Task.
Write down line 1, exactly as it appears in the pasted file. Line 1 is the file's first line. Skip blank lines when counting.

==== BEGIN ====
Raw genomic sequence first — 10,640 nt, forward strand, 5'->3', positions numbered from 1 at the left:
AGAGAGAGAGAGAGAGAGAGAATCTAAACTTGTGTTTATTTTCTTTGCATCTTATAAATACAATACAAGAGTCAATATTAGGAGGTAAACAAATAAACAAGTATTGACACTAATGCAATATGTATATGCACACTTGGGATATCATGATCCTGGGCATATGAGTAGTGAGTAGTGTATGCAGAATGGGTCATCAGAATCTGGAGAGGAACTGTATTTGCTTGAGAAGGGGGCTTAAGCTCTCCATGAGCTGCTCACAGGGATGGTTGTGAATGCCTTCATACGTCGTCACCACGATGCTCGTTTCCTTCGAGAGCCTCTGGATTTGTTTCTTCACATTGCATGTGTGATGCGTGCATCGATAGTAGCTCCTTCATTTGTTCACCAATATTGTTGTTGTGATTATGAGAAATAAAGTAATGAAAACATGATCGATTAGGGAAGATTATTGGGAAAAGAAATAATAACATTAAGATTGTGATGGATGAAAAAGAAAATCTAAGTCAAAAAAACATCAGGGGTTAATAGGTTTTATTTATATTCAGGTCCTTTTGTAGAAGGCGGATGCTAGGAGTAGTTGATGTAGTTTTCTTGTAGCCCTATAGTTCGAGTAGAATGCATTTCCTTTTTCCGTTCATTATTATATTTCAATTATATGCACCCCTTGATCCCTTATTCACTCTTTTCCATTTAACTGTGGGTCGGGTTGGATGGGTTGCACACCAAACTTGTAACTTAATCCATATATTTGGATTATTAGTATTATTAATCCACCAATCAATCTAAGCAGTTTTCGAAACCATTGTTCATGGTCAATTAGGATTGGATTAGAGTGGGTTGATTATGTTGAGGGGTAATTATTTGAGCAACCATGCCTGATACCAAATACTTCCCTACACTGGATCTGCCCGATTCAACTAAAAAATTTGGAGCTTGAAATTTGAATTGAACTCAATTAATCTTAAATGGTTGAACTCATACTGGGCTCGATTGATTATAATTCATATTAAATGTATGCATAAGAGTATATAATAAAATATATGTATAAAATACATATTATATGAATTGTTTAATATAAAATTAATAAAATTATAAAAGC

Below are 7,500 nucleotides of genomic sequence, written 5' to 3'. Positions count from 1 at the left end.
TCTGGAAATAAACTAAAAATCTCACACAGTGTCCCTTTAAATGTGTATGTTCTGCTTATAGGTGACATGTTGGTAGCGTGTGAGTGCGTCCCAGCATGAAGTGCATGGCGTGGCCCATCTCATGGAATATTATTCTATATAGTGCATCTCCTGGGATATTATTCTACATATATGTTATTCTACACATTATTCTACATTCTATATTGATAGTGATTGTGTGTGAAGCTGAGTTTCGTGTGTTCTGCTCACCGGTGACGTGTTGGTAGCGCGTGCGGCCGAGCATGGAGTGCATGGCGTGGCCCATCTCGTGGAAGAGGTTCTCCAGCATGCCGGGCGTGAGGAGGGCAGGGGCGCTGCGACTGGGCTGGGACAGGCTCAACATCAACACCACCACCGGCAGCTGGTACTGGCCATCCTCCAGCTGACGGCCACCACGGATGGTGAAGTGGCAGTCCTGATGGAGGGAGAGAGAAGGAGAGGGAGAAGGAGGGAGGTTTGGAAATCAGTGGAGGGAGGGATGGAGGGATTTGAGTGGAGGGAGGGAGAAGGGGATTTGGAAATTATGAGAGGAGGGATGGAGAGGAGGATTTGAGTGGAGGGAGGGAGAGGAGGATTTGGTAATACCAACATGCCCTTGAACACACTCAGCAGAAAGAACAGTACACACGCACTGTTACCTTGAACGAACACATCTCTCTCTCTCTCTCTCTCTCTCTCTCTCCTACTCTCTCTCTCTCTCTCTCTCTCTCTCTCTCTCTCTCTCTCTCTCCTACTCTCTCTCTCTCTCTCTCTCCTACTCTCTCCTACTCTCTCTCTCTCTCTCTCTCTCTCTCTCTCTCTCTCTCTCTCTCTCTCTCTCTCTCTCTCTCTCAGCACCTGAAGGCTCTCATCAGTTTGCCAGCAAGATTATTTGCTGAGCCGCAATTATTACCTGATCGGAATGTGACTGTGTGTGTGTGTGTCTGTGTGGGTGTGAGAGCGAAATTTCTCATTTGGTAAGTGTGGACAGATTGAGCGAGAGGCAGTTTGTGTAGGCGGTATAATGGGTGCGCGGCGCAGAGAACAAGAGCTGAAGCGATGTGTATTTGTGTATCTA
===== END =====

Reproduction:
Raw genomic sequence first — 10,640 nt, forward strand, 5'->3', positions numbered from 1 at the left: